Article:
The FDA Fast Tracks Therapy for Rare Disease Causing Copper Accumulation
The FDA is speeding up the process for regulatory approval of WTX101, a therapy for Wilson’s disease that could significantly improve the standard of care.
Wilson Therapeutics, in Stockholm, has convinced the FDA to include its drug WTX101 (bis-choline tetrathiomolybdate) in its Fast Track program. This move will speed up the approval of the drug, though still subject to obtaining positive results in an upcoming Phase III trial planned to start in early 2018.
Wilson’s disease is a rare genetic disorder that affects copper metabolism, leading the metal to accumulate in the body and cause severe damage, especially to the liver and the nervous system. Wilson Therapeutics estimates that current treatments are not effective in 45% of patients and can have severe side effects such as lupus or myasthenia. WTX101 binds copper and helps the body excrete it, which could be a safer and more effective treatment alternative.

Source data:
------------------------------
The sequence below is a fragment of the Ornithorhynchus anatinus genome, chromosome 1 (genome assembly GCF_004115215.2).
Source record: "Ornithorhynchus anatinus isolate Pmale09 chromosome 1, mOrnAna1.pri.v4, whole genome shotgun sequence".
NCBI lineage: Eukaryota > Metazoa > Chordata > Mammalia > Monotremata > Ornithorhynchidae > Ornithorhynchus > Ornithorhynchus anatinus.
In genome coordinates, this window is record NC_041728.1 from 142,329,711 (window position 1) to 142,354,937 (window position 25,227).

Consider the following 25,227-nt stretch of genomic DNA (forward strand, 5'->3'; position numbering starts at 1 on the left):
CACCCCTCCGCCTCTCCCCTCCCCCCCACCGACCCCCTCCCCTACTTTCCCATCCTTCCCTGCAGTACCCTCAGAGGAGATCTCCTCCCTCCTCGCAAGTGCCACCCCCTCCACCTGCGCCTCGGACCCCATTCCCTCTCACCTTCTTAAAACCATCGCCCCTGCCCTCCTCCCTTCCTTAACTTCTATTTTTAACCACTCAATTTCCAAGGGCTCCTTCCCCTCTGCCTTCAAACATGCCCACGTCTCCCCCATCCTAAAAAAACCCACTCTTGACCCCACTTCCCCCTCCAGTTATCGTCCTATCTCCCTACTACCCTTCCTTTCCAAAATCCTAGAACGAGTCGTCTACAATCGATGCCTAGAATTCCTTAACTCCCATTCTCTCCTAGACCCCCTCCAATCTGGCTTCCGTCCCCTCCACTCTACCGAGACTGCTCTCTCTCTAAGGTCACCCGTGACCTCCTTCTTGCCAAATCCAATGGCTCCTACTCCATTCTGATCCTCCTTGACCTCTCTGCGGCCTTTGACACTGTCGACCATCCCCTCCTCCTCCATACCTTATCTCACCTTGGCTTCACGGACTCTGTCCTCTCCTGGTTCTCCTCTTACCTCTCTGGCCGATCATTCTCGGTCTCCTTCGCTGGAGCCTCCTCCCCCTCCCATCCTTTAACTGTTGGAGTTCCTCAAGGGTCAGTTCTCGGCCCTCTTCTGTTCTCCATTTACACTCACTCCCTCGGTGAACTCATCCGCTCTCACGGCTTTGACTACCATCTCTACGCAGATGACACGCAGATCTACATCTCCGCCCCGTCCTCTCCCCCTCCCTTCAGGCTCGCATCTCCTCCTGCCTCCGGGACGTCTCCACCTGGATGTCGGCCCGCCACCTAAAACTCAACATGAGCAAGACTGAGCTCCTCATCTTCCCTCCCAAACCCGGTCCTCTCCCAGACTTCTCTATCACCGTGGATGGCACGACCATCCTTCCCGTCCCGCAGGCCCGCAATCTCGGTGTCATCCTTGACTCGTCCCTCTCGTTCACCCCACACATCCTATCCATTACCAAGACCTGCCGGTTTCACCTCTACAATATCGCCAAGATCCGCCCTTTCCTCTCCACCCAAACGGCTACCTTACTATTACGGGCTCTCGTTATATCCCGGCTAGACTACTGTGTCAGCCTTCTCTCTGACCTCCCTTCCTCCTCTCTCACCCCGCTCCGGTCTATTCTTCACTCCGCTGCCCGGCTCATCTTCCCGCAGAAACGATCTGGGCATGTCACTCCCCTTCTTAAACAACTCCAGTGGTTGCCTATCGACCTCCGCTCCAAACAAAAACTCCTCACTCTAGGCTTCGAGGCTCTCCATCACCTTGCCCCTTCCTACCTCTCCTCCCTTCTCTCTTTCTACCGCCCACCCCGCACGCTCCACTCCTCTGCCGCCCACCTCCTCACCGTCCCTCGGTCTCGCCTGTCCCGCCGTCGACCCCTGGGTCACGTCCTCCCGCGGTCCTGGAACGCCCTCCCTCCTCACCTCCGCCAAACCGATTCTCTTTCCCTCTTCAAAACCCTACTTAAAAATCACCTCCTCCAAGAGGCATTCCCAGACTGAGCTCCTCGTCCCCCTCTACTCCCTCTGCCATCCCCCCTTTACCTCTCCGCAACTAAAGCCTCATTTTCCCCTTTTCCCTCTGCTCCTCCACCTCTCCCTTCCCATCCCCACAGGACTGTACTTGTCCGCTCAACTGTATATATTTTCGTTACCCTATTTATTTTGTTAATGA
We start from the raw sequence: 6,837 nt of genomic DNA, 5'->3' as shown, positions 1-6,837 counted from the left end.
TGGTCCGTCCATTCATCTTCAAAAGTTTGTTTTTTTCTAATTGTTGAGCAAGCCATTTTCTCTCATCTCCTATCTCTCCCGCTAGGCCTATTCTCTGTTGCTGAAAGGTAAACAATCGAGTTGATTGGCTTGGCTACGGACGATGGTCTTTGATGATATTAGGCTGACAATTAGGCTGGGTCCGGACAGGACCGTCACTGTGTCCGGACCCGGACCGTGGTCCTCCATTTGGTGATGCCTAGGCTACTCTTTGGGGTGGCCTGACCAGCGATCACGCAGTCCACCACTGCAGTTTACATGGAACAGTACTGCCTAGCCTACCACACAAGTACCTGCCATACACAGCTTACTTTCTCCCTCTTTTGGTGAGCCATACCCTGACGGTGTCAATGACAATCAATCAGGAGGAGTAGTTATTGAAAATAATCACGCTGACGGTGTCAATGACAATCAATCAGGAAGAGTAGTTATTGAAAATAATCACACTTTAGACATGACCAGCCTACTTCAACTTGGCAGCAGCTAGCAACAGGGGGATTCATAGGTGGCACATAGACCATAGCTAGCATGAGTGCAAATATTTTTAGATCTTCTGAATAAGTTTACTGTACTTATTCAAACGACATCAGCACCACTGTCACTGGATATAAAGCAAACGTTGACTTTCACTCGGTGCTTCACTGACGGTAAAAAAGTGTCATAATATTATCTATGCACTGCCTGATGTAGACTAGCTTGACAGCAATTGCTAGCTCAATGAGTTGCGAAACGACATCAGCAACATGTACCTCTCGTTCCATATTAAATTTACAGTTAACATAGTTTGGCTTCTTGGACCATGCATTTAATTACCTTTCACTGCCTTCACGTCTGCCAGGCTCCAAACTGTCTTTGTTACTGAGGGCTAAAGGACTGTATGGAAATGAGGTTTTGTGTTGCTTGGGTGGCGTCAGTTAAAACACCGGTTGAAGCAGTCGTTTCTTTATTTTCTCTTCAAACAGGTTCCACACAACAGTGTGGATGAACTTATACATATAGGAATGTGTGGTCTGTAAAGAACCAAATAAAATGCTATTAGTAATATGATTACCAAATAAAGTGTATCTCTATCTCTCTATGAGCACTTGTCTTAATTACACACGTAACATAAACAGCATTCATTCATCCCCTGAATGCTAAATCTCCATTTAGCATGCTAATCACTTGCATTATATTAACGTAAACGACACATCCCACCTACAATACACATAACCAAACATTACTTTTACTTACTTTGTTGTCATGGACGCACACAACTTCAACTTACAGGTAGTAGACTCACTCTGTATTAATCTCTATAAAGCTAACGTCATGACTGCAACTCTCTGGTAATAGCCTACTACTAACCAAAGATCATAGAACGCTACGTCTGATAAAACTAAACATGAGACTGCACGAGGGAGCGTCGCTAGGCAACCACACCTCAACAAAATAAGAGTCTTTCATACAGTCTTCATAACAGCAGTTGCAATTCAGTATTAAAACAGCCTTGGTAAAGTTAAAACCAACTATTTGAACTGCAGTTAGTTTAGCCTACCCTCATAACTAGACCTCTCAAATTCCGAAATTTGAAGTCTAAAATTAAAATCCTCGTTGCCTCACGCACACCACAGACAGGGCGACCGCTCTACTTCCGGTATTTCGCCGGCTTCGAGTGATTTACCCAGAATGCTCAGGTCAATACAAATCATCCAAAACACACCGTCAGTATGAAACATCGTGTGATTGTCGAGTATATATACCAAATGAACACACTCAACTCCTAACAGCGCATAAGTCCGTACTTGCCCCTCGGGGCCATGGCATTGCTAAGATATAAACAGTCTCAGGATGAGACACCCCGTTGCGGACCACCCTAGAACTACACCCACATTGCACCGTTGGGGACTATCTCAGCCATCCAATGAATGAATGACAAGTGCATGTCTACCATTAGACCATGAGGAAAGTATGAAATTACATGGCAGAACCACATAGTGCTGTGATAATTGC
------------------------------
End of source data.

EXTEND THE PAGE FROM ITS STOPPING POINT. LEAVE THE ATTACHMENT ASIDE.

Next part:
The FDA has granted WTX101 Fast Track Designation based on data from a Phase II trial. In it, the drug was able to reduce copper levels in patients with Wilson’s disease by 72%. The good news from the FDA comes just a week after Wilson Therapeutics raised €24.4M on Nasdaq Stockholm that will be dedicated to fund late-stage development of WTX101 and to prepare for its commercialization.
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